There are many who seem to think medicine can solve any problem. That things like anxiety and depression simply need a pill to wash it away. This can be true for severe cases, but I find in my personal experience it does not happen always as planned. Sometimes, it can even worsen the issue if there is either a miscommunication or misinterpretation of symptoms. It is for this purpose I chose to write this article, to raise awareness of a deeper issue that effects many. This is not to say that mental or psychotropic medications cannot be useful, or in some cases crucial. But I feel that it is overdone in media and social circles to the point where people seem to miss the point of the medication. Here are 5 things you should know about psychotropic medication:
1) They can be Useful
First and foremost, they will do as medically intended for those in need of it. People with severe anxiety can be tuned down if under the proper dosage of their prescription, or even jump start the unmotivated and depressed. By no means is this an argument against these forms of treatment, as they do have much in the ways of merit.
2) They can Support Psychotherapy
On top of following design, some forms of psychotropic medications can be used as a stabling agent, allowing for better treatment of an underlying issue. In a way, it can be useful to ease up on the issue in question so the individual can then more easily discover and remedy their troubles that caused or contributed to said issue.
3) They can be Harmful
Just like any other form of medication, there are side effects. Some can be physical such as dizziness, drowsiness, and changes in appetite. There can also be psychological side effects such as mood swings, disinterest in activities, or emotional numbness, which can sometimes beg the question if it’s a worthwhile risk for the reward. In some cases, the medication doesn’t help the issue at hand, but makes it worse instead. In this case, the patient must immediately notify their psychiatrist for help for further analysis as there may be a bad diagnosis or dosage.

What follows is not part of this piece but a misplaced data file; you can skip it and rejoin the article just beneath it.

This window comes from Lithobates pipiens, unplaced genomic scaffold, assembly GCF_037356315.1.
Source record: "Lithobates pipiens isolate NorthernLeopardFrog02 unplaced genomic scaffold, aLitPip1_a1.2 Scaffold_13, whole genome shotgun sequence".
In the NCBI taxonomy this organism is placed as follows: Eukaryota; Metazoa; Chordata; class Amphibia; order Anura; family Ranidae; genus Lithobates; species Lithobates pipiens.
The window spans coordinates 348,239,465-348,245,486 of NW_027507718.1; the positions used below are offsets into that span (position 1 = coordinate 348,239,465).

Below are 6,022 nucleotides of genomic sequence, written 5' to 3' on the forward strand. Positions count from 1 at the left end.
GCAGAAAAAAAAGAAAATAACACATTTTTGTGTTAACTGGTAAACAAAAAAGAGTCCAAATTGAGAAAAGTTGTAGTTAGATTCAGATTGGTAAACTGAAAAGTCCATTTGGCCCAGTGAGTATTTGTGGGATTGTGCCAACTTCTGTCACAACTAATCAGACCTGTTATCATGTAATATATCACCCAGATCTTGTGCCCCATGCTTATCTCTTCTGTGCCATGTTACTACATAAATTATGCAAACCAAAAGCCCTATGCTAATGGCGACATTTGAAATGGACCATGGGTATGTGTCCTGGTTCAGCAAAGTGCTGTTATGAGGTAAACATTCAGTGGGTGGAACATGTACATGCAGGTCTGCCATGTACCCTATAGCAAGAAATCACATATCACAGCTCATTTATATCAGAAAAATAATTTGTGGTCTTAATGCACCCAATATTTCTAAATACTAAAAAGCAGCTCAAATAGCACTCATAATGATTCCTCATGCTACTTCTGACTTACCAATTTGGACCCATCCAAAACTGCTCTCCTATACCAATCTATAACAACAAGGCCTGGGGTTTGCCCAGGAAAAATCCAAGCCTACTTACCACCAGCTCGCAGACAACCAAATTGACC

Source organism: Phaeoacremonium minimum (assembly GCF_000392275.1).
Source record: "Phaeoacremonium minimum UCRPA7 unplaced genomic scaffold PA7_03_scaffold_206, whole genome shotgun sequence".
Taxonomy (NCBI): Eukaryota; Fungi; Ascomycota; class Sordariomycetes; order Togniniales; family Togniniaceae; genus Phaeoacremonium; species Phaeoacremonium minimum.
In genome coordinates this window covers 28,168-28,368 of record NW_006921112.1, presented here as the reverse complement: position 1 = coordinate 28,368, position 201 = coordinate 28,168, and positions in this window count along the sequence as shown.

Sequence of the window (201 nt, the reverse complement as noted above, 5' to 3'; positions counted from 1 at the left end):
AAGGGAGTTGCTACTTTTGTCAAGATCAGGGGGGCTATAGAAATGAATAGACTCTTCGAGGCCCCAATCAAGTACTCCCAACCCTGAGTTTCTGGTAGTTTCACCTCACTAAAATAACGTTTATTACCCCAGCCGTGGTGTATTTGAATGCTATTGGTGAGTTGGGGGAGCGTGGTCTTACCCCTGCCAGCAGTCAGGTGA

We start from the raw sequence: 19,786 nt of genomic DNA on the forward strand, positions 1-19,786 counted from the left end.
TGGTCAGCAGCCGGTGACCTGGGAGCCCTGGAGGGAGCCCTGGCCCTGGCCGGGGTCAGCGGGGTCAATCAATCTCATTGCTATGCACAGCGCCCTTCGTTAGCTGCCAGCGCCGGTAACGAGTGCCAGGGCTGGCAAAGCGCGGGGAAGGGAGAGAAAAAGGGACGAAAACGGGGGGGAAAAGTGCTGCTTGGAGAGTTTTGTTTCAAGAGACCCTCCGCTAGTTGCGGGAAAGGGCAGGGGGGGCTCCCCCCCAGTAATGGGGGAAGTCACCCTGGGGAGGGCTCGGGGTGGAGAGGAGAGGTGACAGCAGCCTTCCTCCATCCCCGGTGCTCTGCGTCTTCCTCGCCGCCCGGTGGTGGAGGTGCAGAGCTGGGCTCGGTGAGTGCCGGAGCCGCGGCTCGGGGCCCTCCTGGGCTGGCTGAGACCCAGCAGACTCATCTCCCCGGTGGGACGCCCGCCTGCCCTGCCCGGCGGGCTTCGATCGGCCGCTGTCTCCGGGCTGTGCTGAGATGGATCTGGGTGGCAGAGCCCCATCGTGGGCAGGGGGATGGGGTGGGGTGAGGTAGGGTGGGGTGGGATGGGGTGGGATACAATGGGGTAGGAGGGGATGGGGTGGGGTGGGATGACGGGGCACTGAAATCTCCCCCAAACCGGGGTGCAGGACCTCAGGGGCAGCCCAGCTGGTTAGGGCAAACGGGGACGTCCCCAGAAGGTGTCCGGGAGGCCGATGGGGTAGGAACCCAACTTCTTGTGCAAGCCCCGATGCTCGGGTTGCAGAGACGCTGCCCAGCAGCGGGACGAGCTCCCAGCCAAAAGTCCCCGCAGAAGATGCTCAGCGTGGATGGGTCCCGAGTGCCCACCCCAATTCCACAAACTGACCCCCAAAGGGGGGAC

4) They may not even be necessary
You heard right, the issue may not even require medication. This includes anything that is rooted outside of the brain’s biology and really lies in a personal issue the individual is not dealing with properly. Studies even show that, in some of these cases, these very real psychotropic medications are little more than placebos for the issue. Issues that require therapy and other forms of counseling as a better treatment.
5) They can interfere with emotions as well
Some studies have shown that once certain drugs enter their system, they find they can’t laugh, cry, or feel as much as they used to. In other cases, it can even effect one’s love life or sex drive. On top of all the other risks, these can even accumulate to sprout more issues.
In short, these medications have many pros and cons and may not even be helpful to the issue on an individual level. Keep these things in mind when trying to medicate mental or cognitive issues and please seek assistance from BOTH medical professionals and counseling professionals. These tools can be invaluable for anyone seeking help with themselves.
- Antidepressants linked to major personality changes. (n.d.). Retrieved June 13, 2017, from http://www.latimes.com/nation/la-sci-antidepressants8-2009dec08-story.html
- Nordqvist, C. (2010, August 24). Cognitive Behavioral Therapy Plus Medication Better Than Medication Alone For ADHD Adult Patients. Retrieved June 13, 2017, from http://www.medicalnewstoday.com/articles/198809.php
- Publications, H. H. (n.d.). What are the real risks of antidepressants? Retrieved June 13, 2017, from http://www.health.harvard.edu/newsletter_article/what-are-the-real-risks-of-antidepressants
- Fournier, M. J. (2010, January 06). Antidepressant Drug Effects and Depression Severity. Retrieved June 13, 2017, from http://jamanetwork.com/journals/jama/article-abstract/185157
Edited by Viveca Shearin